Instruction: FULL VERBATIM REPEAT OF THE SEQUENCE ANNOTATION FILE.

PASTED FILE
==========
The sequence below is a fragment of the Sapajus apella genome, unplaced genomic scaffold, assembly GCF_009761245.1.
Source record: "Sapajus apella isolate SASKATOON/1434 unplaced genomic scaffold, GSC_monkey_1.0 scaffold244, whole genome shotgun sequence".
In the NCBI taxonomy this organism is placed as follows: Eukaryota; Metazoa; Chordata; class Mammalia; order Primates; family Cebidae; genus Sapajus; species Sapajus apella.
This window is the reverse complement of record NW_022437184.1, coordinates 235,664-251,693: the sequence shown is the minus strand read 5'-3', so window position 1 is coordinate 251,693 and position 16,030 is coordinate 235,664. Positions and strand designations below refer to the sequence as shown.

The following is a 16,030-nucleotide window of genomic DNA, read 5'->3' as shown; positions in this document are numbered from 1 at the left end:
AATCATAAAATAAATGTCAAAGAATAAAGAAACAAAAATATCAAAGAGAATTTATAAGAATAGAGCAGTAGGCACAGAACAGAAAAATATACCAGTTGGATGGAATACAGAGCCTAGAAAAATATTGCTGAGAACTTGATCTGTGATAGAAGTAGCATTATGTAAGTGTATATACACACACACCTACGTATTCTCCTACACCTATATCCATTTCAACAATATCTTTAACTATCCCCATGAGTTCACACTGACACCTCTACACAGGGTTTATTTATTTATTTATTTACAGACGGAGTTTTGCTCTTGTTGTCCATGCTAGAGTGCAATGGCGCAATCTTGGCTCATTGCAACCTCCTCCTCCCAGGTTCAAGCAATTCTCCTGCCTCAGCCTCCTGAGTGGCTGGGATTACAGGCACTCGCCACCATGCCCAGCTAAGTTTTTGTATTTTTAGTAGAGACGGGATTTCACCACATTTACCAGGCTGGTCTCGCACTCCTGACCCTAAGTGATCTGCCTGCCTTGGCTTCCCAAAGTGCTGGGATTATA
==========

The sequence below is a fragment of the Sapajus apella genome, unplaced genomic scaffold, assembly GCF_009761245.1.
Source record: "Sapajus apella isolate SASKATOON/1434 unplaced genomic scaffold, GSC_monkey_1.0 scaffold244, whole genome shotgun sequence".
In the NCBI taxonomy this organism is placed as follows: Eukaryota; Metazoa; Chordata; class Mammalia; order Primates; family Cebidae; genus Sapajus; species Sapajus apella.
This window is the reverse complement of record NW_022437184.1, coordinates 235,664-251,693: the sequence shown is the minus strand read 5'-3', so window position 1 is coordinate 251,693 and position 16,030 is coordinate 235,664. Positions and strand designations below refer to the sequence as shown.

The following is a 16,030-nucleotide window of genomic DNA, read 5'->3' as shown; positions in this document are numbered from 1 at the left end:
AATCATAAAATAAATGTCAAAGAATAAAGAAACAAAAATATCAAAGAGAATTTATAAGAATAGAGCAGTAGGCACAGAACAGAAAAATATACCAGTTGGATGGAATACAGAGCCTAGAAAAATATTGCTGAGAACTTGATCTGTGATAGAAGTAGCATTATGTAAGTGTATATACACACACACCTACGTATTCTCCTACACCTATATCCATTTCAACAATATCTTTAACTATCCCCATGAGTTCACACTGACACCTCTACACAGGGTTTATTTATTTATTTATTTACAGACGGAGTTTTGCTCTTGTTGTCCATGCTAGAGTGCAATGGCGCAATCTTGGCTCATTGCAACCTCCTCCTCCCAGGTTCAAGCAATTCTCCTGCCTCAGCCTCCTGAGTGGCTGGGATTACAGGCACTCGCCACCATGCCCAGCTAAGTTTTTGTATTTTTAGTAGAGACGGGATTTCACCACATTTACCAGGCTGGTCTCGCACTCCTGACCCTAAGTGATCTGCCTGCCTTGGCTTCCCAAAGTGCTGGGATTATA